"How might we split an atom in a bomb over an enemy city?"
"How do we send 800,000 troops to a coast on the same day?"
"How do we protect our flying fortress planes in their bombing runs?"
"How do we supply troops with fresh water in the middle of the Sahara?"

These are question's I'm not equipped to answer and philosophically I don't even want to answer them. But the leaders of the aviation Industry turned out to be the exact people who could and did answer these questions. (applause)

I am certain that among the Axis leaders they did not predict a response from America like what happened. Not in their worst case scenario did they expect an American response in one year. I'm certain they were flabbergasted and sick when they realized their carefully planned strategy wasn't working because America was simply better at wholesale annihilation. How could that be? 1938 America looked like an out of work hobo limping next to a box car and stealing pie from windows! How the fuck did those hobos suddenly start dropping bombs on Tokyo and Berlin? How? It's one of the most dramatic turnarounds in the history of civilization. A penniless Oklahoma sharecropper crosses the desert to pick fruit and ends up working on an assembly line building the plane that drops a nuclear bomb on Japan and ends the war in the Pacific!!

WWII is a perfect oven for any theory because it was a global problem and if you think you have a better solution than FDR and Douglas and Boeing and Lockheed and Oppenheimer then let's hear it! I look at the way the problems were solved and it was purely a matter of engineering and logistics. Everything was engineering. Philosophy did not enter the minds of the key players and I don't know if they would've been successful if it had.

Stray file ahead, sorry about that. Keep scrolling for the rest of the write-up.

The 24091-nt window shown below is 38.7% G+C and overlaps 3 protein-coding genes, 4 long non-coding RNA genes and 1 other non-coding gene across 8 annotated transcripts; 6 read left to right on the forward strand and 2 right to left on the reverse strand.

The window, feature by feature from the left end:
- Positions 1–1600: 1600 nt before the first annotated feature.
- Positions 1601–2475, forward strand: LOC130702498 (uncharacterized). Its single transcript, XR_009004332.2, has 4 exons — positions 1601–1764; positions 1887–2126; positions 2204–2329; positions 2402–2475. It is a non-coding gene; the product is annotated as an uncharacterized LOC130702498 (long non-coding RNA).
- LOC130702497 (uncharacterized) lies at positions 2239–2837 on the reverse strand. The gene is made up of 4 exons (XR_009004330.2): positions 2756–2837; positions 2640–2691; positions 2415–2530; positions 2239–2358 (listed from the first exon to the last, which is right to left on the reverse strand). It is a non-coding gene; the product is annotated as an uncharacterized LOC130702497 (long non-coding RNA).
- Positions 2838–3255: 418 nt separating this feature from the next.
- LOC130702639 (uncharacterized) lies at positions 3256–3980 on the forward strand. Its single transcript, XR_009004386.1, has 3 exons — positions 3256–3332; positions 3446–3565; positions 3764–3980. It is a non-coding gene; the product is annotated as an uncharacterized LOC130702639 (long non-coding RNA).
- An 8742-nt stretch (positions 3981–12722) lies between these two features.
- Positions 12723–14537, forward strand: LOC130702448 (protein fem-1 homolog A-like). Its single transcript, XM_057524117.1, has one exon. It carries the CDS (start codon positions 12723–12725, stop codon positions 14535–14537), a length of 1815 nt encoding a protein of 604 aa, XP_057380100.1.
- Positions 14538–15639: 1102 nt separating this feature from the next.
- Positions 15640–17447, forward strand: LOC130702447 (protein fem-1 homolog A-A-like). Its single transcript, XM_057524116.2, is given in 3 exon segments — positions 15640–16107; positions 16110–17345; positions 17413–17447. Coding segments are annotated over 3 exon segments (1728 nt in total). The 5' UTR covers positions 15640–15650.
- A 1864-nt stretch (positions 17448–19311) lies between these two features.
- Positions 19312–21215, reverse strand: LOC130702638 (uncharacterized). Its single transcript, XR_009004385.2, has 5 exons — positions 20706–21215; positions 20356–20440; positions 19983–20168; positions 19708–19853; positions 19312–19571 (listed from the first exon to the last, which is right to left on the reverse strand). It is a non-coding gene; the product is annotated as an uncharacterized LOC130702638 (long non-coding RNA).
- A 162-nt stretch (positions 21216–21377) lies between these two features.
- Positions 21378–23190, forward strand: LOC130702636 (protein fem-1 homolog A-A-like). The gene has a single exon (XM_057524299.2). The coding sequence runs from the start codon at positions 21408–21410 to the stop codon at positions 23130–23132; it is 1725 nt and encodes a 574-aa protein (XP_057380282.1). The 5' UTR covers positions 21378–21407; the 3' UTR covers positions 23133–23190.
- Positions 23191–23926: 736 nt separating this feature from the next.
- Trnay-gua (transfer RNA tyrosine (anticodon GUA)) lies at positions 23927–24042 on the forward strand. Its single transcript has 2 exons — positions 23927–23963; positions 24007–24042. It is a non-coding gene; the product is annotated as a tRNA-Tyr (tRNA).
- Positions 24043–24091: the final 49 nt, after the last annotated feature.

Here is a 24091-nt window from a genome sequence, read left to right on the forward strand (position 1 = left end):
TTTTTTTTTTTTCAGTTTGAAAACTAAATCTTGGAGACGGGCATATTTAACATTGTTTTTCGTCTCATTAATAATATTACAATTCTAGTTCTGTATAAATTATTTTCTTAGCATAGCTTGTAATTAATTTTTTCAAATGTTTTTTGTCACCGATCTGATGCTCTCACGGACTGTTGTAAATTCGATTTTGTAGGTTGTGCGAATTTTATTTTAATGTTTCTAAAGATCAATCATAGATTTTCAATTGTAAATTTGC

So I'm faced with the problem that if Philosophy only hinders survival in a life or death situation then what is the nature of Philosophy? Is it a frivolous luxury? If Philosophy has no place in the realm of war, and war is the defining event in the development/survival of civilization, then what use is Philosophy? In desperate times there is no room for sympathy so why should we be sympathetic in times of peace?

It's late and I need to test my blood sugar as I'm feeling light headed. My point is that my world view is not set in stone but I do not respond to mouth breathers with processed opinions and Red #5 attitudes and store bought values. You want a debate? Bring your big guns and leave the trash talk at home.
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Man in the Van by Oggy Bleacher is licensed under a Creative Commons Attribution-NonCommercial 3.0 Unported License.